MCS The different layers that I work with represent mostly theoretical aspects that lie “behind” the art pieces. And it is important for me, when dealing with these, that they so to say stay out of sight so as not to create a premise for seeing and perceiving a piece. I try very hard to keep my work as neutral as possible and my subjectivity out of the way. But the layers which I often implement are for example classical elements such as how one applies foreground, middleground and background, though mostly in connection with Josef Albers’ Farbenlehre - the darker the colour or hue the more it retracts into the background. In many of my works where I use colour as a layer on top of a material, I use black. One of the reasons why it is so present in my work is that black as a colour, abstractly speaking, inherently describes the background and when one pulls it out into the room, a certain kind of innate energy arises - as one tries to perceive the form, it constantly fights to become a shape, a silhouette, two- dimensional. This constant “pull” is for me like the visual equivalent to magnetism or gravity and also brings liminality - the realization of being between two states, or transitioning - into the physical world and work.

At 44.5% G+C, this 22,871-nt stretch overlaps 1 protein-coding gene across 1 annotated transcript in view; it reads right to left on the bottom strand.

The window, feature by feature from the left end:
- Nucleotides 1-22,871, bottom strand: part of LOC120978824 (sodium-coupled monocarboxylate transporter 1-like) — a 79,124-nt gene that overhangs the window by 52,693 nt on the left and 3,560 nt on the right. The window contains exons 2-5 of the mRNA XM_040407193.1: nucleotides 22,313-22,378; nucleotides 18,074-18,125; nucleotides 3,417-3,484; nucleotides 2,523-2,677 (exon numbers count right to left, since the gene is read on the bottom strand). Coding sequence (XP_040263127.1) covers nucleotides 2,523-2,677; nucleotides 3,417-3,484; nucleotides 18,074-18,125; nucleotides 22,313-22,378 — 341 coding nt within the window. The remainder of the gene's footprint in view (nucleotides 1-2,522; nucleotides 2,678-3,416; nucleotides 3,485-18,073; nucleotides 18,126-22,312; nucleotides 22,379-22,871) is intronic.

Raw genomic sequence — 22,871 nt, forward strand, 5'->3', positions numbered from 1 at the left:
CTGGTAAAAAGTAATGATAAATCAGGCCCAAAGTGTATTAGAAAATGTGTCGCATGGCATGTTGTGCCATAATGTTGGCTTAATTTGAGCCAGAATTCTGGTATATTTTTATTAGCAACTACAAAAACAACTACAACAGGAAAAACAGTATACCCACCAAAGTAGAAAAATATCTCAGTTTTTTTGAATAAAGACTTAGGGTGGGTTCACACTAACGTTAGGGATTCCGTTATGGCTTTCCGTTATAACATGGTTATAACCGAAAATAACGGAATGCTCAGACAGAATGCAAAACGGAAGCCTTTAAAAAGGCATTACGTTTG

Another layer is perception. Recently I have revived a theme that was my starting point as an artist - Trompe-l’œil or the deceiving of the eye; a Renaissance theme that, through realistic paintings, sought to question the viewer’s perception of what was real or existing. Often it was fabricating perspective illusions and played with spacial definitions. An example of this theme is my wall drawing ’Four Circles (v)’. There is a point in the space from where it seems that four black circles are stacked neatly in the corner of the room - and when moving away from this point, the perceived circles start to deconstruct themselves and warp, showing that it is compiled of half-circles painted onto angular meeting walls. It is more pragmatic in nature than its Renaissance predecessors, it is less abstract than the realistic paintings of yore - more concretely put; a circle is a circle, if cut in wood or painted on the wall.